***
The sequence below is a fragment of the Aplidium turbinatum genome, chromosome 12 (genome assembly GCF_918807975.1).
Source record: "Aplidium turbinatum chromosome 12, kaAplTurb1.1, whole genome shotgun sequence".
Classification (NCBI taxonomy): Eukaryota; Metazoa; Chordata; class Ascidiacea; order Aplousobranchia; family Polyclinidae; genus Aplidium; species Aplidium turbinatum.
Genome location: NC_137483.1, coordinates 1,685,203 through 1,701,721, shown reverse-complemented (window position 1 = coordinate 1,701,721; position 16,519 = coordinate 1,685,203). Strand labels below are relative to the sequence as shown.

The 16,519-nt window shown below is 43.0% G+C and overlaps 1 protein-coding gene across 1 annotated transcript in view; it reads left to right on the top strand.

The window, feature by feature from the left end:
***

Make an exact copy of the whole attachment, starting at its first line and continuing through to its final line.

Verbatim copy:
The sequence below is a fragment of the Aplidium turbinatum genome, chromosome 12 (genome assembly GCF_918807975.1).
Source record: "Aplidium turbinatum chromosome 12, kaAplTurb1.1, whole genome shotgun sequence".
Classification (NCBI taxonomy): Eukaryota; Metazoa; Chordata; class Ascidiacea; order Aplousobranchia; family Polyclinidae; genus Aplidium; species Aplidium turbinatum.
Genome location: NC_137483.1, coordinates 1,685,203 through 1,701,721, shown reverse-complemented (window position 1 = coordinate 1,701,721; position 16,519 = coordinate 1,685,203). Strand labels below are relative to the sequence as shown.

The 16,519-nt window shown below is 43.0% G+C and overlaps 1 protein-coding gene across 1 annotated transcript in view; it reads left to right on the top strand.

The window, feature by feature from the left end: